Immigrants have been the pillar of our economy by working harder, getting paid less and paying more taxes.
So that we can claim our benefits and free education to expand our opportunities, enjoying some of the highest living standards in the globe.
Maybe instead of branding people dangerous, we should be looking at what forced these individuals to turn to violence and terror. Has our societal and economic model failed them, or could this not be strictly a class of civilizations, but rather a manifestation of the Western values' foundering and decline?
A lot of the terrorists were second generation immigrants, born and bred in France or Belgium. Perhaps we must focus on what made these young individuals to chose and die for their religion, instead of making the most of what our societies have to offer.
We need to examine why some groups want desperately to spread fear and terror across Europe, while bringing us in direct collision with countries straight at our doorstep. And as in any quarrel,not all blame can be laid on one side.
What have Europe and the West done over the past decades, to place our continent among the targets of such groups?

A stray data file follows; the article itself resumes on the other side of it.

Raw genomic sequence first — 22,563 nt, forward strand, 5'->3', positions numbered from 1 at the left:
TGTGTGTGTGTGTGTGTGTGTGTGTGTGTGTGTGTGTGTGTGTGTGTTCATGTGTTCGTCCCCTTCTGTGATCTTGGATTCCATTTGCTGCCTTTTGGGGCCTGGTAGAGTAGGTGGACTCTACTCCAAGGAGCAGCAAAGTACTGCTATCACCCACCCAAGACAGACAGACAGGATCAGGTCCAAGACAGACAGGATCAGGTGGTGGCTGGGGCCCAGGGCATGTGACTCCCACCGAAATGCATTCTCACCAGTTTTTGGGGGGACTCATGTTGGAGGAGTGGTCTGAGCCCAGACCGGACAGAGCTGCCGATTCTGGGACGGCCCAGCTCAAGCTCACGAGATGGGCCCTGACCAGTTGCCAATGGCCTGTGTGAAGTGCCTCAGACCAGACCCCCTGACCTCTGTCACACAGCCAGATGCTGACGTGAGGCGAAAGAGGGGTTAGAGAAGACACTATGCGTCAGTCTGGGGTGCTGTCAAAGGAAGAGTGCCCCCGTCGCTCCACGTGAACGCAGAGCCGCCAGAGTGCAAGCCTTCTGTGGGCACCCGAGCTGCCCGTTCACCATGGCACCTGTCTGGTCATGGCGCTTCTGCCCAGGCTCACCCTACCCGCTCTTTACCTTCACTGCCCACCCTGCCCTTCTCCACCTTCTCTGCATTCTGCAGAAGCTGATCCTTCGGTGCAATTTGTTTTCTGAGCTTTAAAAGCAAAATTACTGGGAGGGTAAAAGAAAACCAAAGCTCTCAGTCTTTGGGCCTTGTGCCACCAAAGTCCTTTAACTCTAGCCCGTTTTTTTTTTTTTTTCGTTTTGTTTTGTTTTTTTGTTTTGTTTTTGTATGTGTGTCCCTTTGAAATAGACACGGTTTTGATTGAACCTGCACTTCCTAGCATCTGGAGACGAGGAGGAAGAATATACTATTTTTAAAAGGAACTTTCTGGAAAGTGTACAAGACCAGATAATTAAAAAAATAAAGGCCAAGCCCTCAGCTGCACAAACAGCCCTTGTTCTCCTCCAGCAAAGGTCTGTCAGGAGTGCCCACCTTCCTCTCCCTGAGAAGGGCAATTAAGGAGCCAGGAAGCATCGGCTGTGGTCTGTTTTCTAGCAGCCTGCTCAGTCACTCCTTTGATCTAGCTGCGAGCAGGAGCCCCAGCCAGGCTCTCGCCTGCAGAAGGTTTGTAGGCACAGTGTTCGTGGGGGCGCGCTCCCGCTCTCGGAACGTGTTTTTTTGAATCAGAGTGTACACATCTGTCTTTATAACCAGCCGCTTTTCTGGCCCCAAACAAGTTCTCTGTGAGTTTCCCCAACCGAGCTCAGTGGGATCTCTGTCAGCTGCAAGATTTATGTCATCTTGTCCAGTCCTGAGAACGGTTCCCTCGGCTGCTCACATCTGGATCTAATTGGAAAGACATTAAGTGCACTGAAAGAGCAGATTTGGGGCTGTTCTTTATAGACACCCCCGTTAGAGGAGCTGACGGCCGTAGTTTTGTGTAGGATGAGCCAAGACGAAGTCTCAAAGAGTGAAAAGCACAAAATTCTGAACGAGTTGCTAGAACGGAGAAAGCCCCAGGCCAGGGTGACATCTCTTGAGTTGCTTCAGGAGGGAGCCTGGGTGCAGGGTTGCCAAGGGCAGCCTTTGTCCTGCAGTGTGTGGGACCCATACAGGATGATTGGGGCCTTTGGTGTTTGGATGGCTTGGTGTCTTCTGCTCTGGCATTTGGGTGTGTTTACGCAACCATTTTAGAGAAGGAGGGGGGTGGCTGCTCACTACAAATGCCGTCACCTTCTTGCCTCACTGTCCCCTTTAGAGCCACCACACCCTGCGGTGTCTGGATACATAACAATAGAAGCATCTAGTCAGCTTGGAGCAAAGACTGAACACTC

It is evident that there are forces constantly trying to create a clash between Eastern and Western values; exploiting old fault lines between them, but only to serve their own agendas.
We apparently feel so threatened by Iran and its nuclear ambitions, that we need to shield ourselves. Consequently we spend an enormous amount of money installing missiles pointed towards them, instead of investing these money in solving many of our societal problems.
On the other hand, the leaders of the Islamic world prefer to blame the West for their failures and their declining outdated values, instead of proceeding in deep reforms, intercultural dialogue and modernization.
Therefore, the attacks on European soil are the result of decades old serious mistakes, both from Western and Eastern leaders. They preferred to maintain a dangerous and outdated division of our worlds instead of trying to eliminate it, in order to safeguard the ideological, financial and political interests of local elite groups.
Either those are the reluctance to modernize the Islamic societies, bringing them in-sync with the rest of the developed world, or to maintain the monopolies of the oil and arms industries of rich Western nations.
As result, we are having disillusioned Muslim youths thinking that they are doing God's will by killing innocent people. In addition, the European continent is falling for the propaganda of hate, fear and intolerance once again.
We can never forget where it led us the last time though. Plus that the majority of the victims of the horror which was unleashed, were Christian and European.
Europeans ought to remain very vigilant in these emerging challenges. They should not allow these events to destroy what our continent has achieved and where our societies have managed to reach.
Europe must not roll back into nationalism, conservatism and intolerance, limiting our freedoms and opportunities for equality and personal development. If the current agenda is to make us give up our freedoms for stricter, imposed "security", then our answer should be defiant.